MORPHOLOGY EXERCISES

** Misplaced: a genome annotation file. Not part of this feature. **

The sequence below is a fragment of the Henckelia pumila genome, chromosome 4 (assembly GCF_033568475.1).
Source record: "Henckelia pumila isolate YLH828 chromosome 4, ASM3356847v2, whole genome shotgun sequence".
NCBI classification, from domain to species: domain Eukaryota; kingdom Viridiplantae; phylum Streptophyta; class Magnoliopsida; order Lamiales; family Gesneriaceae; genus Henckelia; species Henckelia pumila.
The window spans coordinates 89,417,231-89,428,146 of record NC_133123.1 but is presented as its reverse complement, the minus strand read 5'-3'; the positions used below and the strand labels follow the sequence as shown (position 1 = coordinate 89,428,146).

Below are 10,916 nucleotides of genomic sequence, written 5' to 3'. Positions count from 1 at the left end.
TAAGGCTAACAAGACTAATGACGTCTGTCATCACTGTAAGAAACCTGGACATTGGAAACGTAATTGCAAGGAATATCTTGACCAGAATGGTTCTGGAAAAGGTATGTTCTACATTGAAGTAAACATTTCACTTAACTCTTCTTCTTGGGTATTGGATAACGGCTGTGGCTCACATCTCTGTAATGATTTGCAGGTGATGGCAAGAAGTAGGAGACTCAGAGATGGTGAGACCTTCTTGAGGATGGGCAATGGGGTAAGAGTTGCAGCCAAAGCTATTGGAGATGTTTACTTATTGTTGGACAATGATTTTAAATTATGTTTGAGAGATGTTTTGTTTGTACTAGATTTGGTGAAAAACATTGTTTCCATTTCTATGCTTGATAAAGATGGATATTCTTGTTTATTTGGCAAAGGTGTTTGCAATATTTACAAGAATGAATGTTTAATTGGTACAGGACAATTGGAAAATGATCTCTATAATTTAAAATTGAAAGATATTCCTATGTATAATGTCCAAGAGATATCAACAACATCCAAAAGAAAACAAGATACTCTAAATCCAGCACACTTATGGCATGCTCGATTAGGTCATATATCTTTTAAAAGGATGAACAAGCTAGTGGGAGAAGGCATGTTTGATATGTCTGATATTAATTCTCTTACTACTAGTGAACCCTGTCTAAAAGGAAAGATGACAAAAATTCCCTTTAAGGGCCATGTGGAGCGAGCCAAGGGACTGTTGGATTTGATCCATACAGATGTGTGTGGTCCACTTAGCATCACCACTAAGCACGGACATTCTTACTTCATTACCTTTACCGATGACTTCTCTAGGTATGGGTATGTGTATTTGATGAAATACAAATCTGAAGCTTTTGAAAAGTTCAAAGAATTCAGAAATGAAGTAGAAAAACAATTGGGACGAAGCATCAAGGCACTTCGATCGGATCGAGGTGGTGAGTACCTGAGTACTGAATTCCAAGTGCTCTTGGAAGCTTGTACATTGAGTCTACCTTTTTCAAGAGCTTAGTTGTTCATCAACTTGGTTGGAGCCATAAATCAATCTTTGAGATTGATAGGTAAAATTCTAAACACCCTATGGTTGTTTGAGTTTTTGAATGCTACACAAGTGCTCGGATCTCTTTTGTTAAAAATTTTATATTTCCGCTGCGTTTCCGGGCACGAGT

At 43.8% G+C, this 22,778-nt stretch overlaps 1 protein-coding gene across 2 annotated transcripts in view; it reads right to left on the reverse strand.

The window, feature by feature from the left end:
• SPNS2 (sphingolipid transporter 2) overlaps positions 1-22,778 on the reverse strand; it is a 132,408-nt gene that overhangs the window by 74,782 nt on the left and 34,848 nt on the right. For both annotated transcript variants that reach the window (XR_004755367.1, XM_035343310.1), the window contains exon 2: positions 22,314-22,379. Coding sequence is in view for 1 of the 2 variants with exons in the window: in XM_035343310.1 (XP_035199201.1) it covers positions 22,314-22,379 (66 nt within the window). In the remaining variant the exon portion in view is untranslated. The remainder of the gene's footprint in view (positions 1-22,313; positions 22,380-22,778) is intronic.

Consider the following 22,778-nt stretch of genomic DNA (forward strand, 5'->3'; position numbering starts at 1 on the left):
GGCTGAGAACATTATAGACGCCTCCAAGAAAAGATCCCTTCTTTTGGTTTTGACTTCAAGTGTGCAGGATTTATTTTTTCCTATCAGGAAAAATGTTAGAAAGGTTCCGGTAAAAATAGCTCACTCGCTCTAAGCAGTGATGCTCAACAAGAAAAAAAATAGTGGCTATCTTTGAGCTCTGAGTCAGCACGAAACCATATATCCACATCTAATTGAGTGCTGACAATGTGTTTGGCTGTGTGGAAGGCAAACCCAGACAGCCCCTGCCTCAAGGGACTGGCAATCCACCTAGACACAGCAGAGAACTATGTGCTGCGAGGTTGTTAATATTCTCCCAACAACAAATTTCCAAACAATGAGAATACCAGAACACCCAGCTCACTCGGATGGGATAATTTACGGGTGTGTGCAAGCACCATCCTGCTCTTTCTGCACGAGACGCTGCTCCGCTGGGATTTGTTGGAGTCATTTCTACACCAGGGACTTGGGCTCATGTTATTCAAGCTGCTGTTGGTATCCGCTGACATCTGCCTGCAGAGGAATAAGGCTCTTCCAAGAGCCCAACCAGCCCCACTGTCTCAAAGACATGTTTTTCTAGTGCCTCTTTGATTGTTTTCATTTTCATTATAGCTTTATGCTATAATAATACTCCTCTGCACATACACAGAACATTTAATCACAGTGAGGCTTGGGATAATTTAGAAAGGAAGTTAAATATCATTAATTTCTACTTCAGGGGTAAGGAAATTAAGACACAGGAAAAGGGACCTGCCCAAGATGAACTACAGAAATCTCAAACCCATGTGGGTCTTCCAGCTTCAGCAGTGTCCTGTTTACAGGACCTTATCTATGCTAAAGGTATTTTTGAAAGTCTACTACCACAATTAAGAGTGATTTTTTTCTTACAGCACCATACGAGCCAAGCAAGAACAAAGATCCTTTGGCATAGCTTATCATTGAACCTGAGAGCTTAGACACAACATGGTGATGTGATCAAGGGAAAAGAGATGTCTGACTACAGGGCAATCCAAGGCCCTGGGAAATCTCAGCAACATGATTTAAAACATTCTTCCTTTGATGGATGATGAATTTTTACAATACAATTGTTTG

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MORPHLOGY ASSIGNMENT Student: Nguyen Thuc Hung Class: 17CNATMCLC01 Consider the following words and answer the questions below i For each word, determine whether it is simple or complex ii Circle all of the bound morphemes Underline all of the roots a fly (s) b desks (c) c untie (c) d tree (s) e dislike (c) f reuse (c) g triumphed (c) h delight (c) i justly (c) j payment (c) k spiteful (c) l suite (s) m fastest (c) n deform (c) n disobey (c) o preplan (c) q optionality (c) r prettier (c) s mistreat (c) t premature (c) * (s): simple (c): complex All but one of the following Persian words consist of more than one morpheme (Note: There is no overt morpheme for the third person singular pronoun ‘he’, so the word [xarid] contains only one morpheme) a [xaridam] ‘I bought’ b [xaridi] ‘you (sg) bought’ c [xarid] ‘(he) bought’ d [naxaridam] ‘I did not buy’ e [namixaridand] ‘they were not buying’ f [naxaridim] ‘we did not buy’ g [mixarid] ‘(he) was buying’ h [mixaridid] ‘you (pl) were buying’ I Try to match each of the following notions with a morpheme in the Persian data a I  -am e They  -and b You(sg)  -i f Not  nac We  -im g Was/Were + -ing (continuous)  mid You(pl)  -id h Buy  [xarid] II How would you say the following in Persian? a They were buying [mixaridand] b You (sg) did not buy [naxaridi] c You (sg) were buying [mixaridi] The following Turkish data involves allomorphic variation a [lokanta] ‘a restaurant’ [lokantada] ‘in/at a restaurant’ b [kap] ‘a door’ [kap da] ‘in/at a door’ c [randevu] ‘an appointment’ [randevuda] ‘in/at an appointment’ d [baʃ] ‘a head’ [baʃta] ‘in/at a head’ e [kitap] ‘a book’ [kitapta] ‘in/at a book’ f [koltuk] ‘an armchair’ [koltukta] ‘in/at an armchair’ g [taraf] ‘a side’ [tarafta] ‘in/at a side’ I Identify the Turkish morpheme meaning ‘in/at’ II Does this morpheme have more than one allomorph? III If so, what are the allomorphs? Describe their distribution as generally as possible  The Turkish morpheme meaning ‘in/at’ have more than one allomorph Those are ‘da’ and ‘ta’ When you are in/at a place, you would use the allomorph ‘da’ When you want to point in/at something, you would you the allomorph ‘ta’ Consider the following words I Draw a tree structure for each word a Desks b Untie c Invalid (A) N V A N Af Desk a Dislike (V) V s Af Af V like N Af Just j Reuse ice V Re use m Optionality N A N Af Opt ion ed Af V Pre l Prettier A V Dis n Mistreat Af Age less i Preplan (V) V Af Af A plan Af obey Pretty er o Preview (V) p Fastest Af Af V N Pay ment k Disobey V V A In valid f Ageless A Af Triumph h Payment N V Af Af Un tie e Triumphed V V Dis b Justice N V V Af al ity Mis V A N Af V A Af treat Pre view fast est II For the word optionality, what is the base for the affix -ion? What is the base for the suffix -ity? Are either of these bases also the root for the entire word? If so, which one?  Opt is base for the affix –ion  Optional is base for the suffix –ity  Yes It’s option Each of the following columns illustrates a different morphological process Column Column a Mouse/mice f Récord/recórd b Dive/dove g Ímport/impórt c Take/took h Cónvict/convíct d Goose/geese i Ímprint/imprínt e Eat/ate k Óutrage/outráge I What morphological process is at work in column 1? Column 2?  In column and column 2, the morphological process is conversion II Describe in your own words the difference between the process exemplified in column verus that in column  In column 1, a type of conversion is ablaut, which is the replacement of a vowel with a different vowel It is used in forming new words (replace form of verb, noun) In column 2, another type is stress shift It is used in inventing a new word by shifting the place of stress, to mark the difference between related nouns and verbs III Think of at least one more English example to add to each column Examples: Column Column Man/men Cóntest/contést Wolf/wolves Cóntrast/contrást Sing/song Cónvert/convért The following words can be either nouns or verbs a record f outline k report b journey g convict l outrage c exchange h imprint m answer d remark i reprint n import e surprise j retreat o cripple I For each word, determine whether stress placement can be used to make the distinction between noun or verb  récord (n) / recórd (v) ímport (n) /impórt (v) cónvict (n) /convíct (v) ímprint (n) /imprínt (v) óutrage (n) /outráge (v) II Think of two more English examples illustrating the process of stress shift to mark a category distinction Examples: Affect: /əˈfɛkt/ (verb) means “to influence” /ˈæfɛkt/ (noun) is used in psychology for “a subjective feeling experienced in response to a stimulus” Decrease: /dɪˈkriːs/ (verb) means “to become smaller” /ˈdiːkriːs/ (noun) is “a reduction” The following Samoan data illustrates one of the morphological processes discussed in this chapter a [mate] ‘he dies’ [mamate] ‘they die’ b [nofo] ‘he stays’ [nonofo] ‘they stay’ c [galue] ‘he works’ [galulue] ‘they work’ d [tanu] ‘he burries’ [tatanu] ‘they bury’ e [alofa] ‘he loves’ [alolofa] ‘they love’ f [taoto] ‘he lies’ [taooto] ‘they lie’ g [atama’i] ‘he is intelligent’ [atamama’i] ‘they are intelligent’ i What morphological process is illustrated by these data?  It’s REDUPLICATIVE AFFIX ii Describe how this process works  This process duplicates one part of entire word, maybe a consonant-vowel part, or a vowel to mark a grammatical or semantic change in that word iii If ‘he is strong’ in Samoan is malosi, how would you say ‘they are strong’ in Samoan?  If ‘he is strong’ in Samoan is malosi, ‘they are strong’ would be said malolosi’i The following data from Agta (spoken in the Philippines) illustrates a specific type of affix a [dakal] ‘big’ [dumakal] ‘grow big, grow up’ b [darág] ‘red’ [damarág] ‘redden’ c [furáw] ‘white’ [fumaráw] ‘become white’ I What is the affix in Agta meaning ‘become X’?  The affix in Agta meaning ‘become X’ is -ma- II What type of affix is it?  It’s INFIX III Describe its placement  INFIXES are inserted within words The following words from Chamorro, spoken in Guam and the Mariana Islands, illustrate some of the morphological processes described in this chapter I Root Derived word a [adda] ‘mimic’ [aadda] ‘mimicker’ b [kanno] ‘eat’ [kakanno] ‘eater’ c [tuge] ‘write’ [tutuge] ‘writer’ II Root Derived word d [atan] ‘look at’ [atanon] ‘nice to look at’ e [saηan] ‘tell’ [saηanon] ‘tellable’ f [guaija] ‘love’ [guaijajon] ‘lovable’ g [tulaika] ‘exchange’ [tulaikajon] ‘exchangeable’ h [chalck] ‘laugh’ [chalekon] ‘laughable’ i [ngangas] ‘chew’ [ngangason] ‘chewable’ III Root Derived word j [nalang] ‘hungry’ [nalalang] ‘very hungry’ k [dankolo] ‘big’ [dankololo] ‘very big’ l [metgot] ‘strong’ [metgogot] ‘very strong’ m.[bunita] ‘pretty’ [bunitata] ‘very pretty’ i What morphological process is involved in I? In II? In III? The morphological process is involved in I and III is partial reduplication, the process in II is affixation ii Do any changes in lexical category take place in I? in II? In III? There are changes in lexical category in I and II, no change in III In I: Verb  Noun In II: Verb  Modifier In III: no change iii Formulate a general statement as to how the derived words in I are formed Does the same apply to the derived words in III? If not, how would you change the statement to account for the forms in III?  The derived words in I are formed by duplicating the first consonant-vowel sequence of the base They are different from those in III which is also a partial reduplication Therefore, the statement would change that the derived words in III are formed by duplicating the initial parts and the finals as well.iv Does the affix in II have more than one allomorph? If so what are the allomorphs? What is their distribution? → In II the affix has an allomorph This is -on It is added at the end of the word In this chapter, an argument was presented in favor of the following structure for the word unhappiness N A Af Af A Un happy ness Using the same type of argument, justify tree structures for the words unforgiving, replacement, and redefinable (Hint: This will involve determining the type of syntactic category with which the affixes in words can combine; see Table 4.11) Unforgiving Replacement Redefinable N N A Af N V V Af Af Af V V Af Af V Un forgive ing Re place ment Re define able Unforgiving: The suffix -ing combines quite freely with verbs, but not with adjectives Therefore, the verb forgive combines with the suffix -ing first, then the compound continues to combine with prefix un- to form a new word Replacement: Most of verbs often combine with prefix re- to form a new word In this case, the verb place is not in exception The verb initially combines with prefix re-, then the compound combines with suffix -ment to form a noun Redefinable: It is also the prefix re- which combines with the verb This case appears suffix -able, which also combines with verb But the suffix is lastly added because the prefix cannot combine with an adjective, it requires verb to combine Thus, the suffix -able have to combine after the combination of the prefix with the root 11 In English, the suffix -er can be added to a place name, Examine the words in the two columns below Column Column Winnipeger *Denverer Yellowknifer *Victoriaer New Yorker *Vancouverer Newfoundlander *Torontoer Londoner *Ganderer a In general terms, what does the suffix -er mean in these words? → It means people who lives in those places b How is this -er different in meaning from the -er found in the words skater and walker? → The -er found in the word skater and walker is different because these -er not mean the people living in any places, but they mean people doing something c As shown in Column 2, the distribution of -er in the above data is restricted in some way State the constraint illustrated above in your own words d Does constraint also apply to the type of -er used in the word skater? (Hint: What would you call “one who discovers” or “one who ploughs”?) 12 The following words have all been formed by compounding Drawing a tree structure for each word If you are in doubt as to lexical category of the compound, remember that the category of the head determines the category of the word a Football b Billboard N N N N Foot ball e Fastfood v N A N Fast food j Tree trunk N N V N Solf ware j Leadfree A d In-crowd N N Bill board f Solfware N A c Sunbather N V N Af Sun bath er g Freeze-dry V V Freeze k Shortstop N V dry Af N In crowd h Overbook V Af V Over book l Girlfriend N N N N A A N N N Tree trunk Lead free Short stop Girl friend 13 The words in column have been created from the corresponding word in column Indicate the word formation process responsible for the creation of each word in column Column Column2 a Automation  automate Backformation b Humid  humidifier Derivation c Stagnation, inflation  stagflation Blending d Love, seat  loveseat Compounding e Énvelope  envélope Conversion f Typographical error  typo Clipping g Aerobics, marathon  aerobathon Blending h Act  deactivate Derivation i Curve, ball  curve ball Compounding j Perambulator  pram Clipping k (a) comb  comb (your hair) Conversion l Beef, buffalo  beefalo Blending m Random access memory  RAM Acronym n Megabyte  meg Clipping o Teleprinter, exchange  telex Blending p Influenza  flu Clipping 14 Here are five instances where a new word is needed Create a word for each of these definitions using the word formation process suggest Fill in the blanks with your new words a Use an acronym for your uncle's second oldest brother "We visited my USOB at Christmas b Use onomatopoeia for the sound of a coffee percolator at work "I can't concentrate because my perc is sizzling c Use conversion for wrapping something breakable in bubbles "You'd better bubble that ornament or else it might break d Use a compound for the annoying string of cheese stretching from a slice of hot pizza to one's mouth "As the hot stretching cheese string from my lips, our eyes met!" e.Use back formation for the action of backformation "We had to back-form words in Linguistics today." 15 Create new words for each of the following situations a Use a product name for the act of scrubbing with Ajax ‘I ajaxed the tub after giving Fido a bath.’ b Use a proper name for the act of breaking dishes, which Jonathan does regularly ‘He’s going to crash all of my best dishes.’ c Use clipping for a course in ovinology (the study of sheep) ‘Have you done your Ovin assignment yet?’ d Use derivation… for being able to be contacted ‘The counsellor is not very contactable e Use a blend for a hot drink made with milk and nutmeg "I'll have a milknut and two peanut butter cookies, please." 16 Determine whether the words in each of the following groups are related to one another by processes of inflection or derivation a go, goes, going, gone: inflection b discover, discovery, discoverer, discoverable, discoverability: derivation c lovely, lovelier, loveliest: inflection d inventor, inventor's, inventors, inventors': inflection e democracy, democrat, democratic, democratize: derivation 17 The following sentences contain both derivational and inflectional affixes Underline all of the derivational affixes and circle the inflectional affixes 18 (Advanced) Each of the following corpora of data illustrates inflection of some type I GERMAN a Der Mann ist krank "The man is sick" b Die Frau ist krank " The woman is sick." II GREEK c o eryatis fonazi ton andra "The worker calls the man" d o andras plironi ton eryati "The man pays the worker" c o andras ine afstiros "The man is strict" III BASQUE f Aitak bazuen fabrike aundi father owned factory big "Father owned a big factory" g Aite izango da "Father will be (there) " IV ITALIAN h le ziè sono americane "The aunts are American" i gli zii sono studiosi "The uncles are studious" j la zia è studiosa "The aunt is studious" k lo zio è americano "The uncle is American" V ENGLISH l I am biting my tongue m You are biting your tongue n She is biting her tongue i What type of nominal inflection the German sentences illustrate?  Noun class ii What type of nominal inflection is exemplified in the Greek data? It is marked morphologically in two ways Identify both ways iii Of the two patterns of case-marking discussed in the chapter, which does the Greek data show? iv How is the pattern of case-marking different in Basque from that of Greek? v In the Italian data, there are four different forms of the word meaning ‘the’ Name two inflectional contrasts that are present in each of those four forms  Case & Noun class vi What type of verbal inflection is illustrated in the Italian sentences? vii Examine the English data in V What types of verbal inflection are present on the verb ‘to be’? What types of nominal inflection are present on the six pronouns in these sentences?  Tense 19 The following data provides the possible of the regular past tense morpheme of English i List the alternate forms of the past tense morpheme -No overt change of form E.g ‘cut’ -> ‘cut’ -A change of vowel E.g ‘sit’ -> ‘sat’ -A suppletive form E.g ‘go’-> ‘went’ -A suffix -ed added to regular verbs E.g ‘want’ -> ‘wanted’ ii Which alternate makes the best underlying form? Why?  A suffix -ed added to regular verbs makes the best underlying form because it doesn’t change one part of a word such as a vowel or the whole word, it just add to verbs to make them past, we don’t have to look up anywhere if we don’t know the rules like the change of vowel and whole word iii State in words the conditioning factors that account for the presence of the alternate forms of the past tense morpheme 20 Vowel harmony is a process that results in all vowels of a word sharing a certain feature or features Morphophonemic rules of vowel harmony are found in many languages Singular Plural a ‘eye’ goz gozler b ‘candle’ mum mumlar c ‘gun’ top toplar d ‘horse’ at atlar e ‘sheath’ kin kinlar f ‘thread’ ip iplar g ‘rose’ gyl gyller h ‘hand’ el eller i List the allomorphs of the plural morpheme in the preceding data from Turkish  The allomorphs of the plural morpheme in preceding data are /ler/ and /lar/ ii What phonological feature is shared by the vowels of both allomorphs of the plural?  When the examples are analyzed, it is quite obvious that vowel harmony plays an important role in sequencing plural markers in native Turkish Utilizing allomorphs [ler] and [lar] depend on the vowel of the preceding syllable When the preceding vowel in the syllable is a front vowel, [ler] is used For example, when the vowel of the preceding syllable is /e/ or /i/, [ler] is used as in köpekler and kediler On the other hand, when the vowel of the preceding syllable is a back vowel, [lar] is used as in araba and kuş; syllables containing /a/ or /u/ So there are only two allomorphs for plural markers in Turkish iii What phonological feature distinguishes the vowels of the allomorphs?  That is the sound /a/ and /e/ iv Is it possible in this case to pick one allomorph as the best underlying form? v If it is possible, explain why it is so and provide a representation of the underlying representation using the feature hierarchy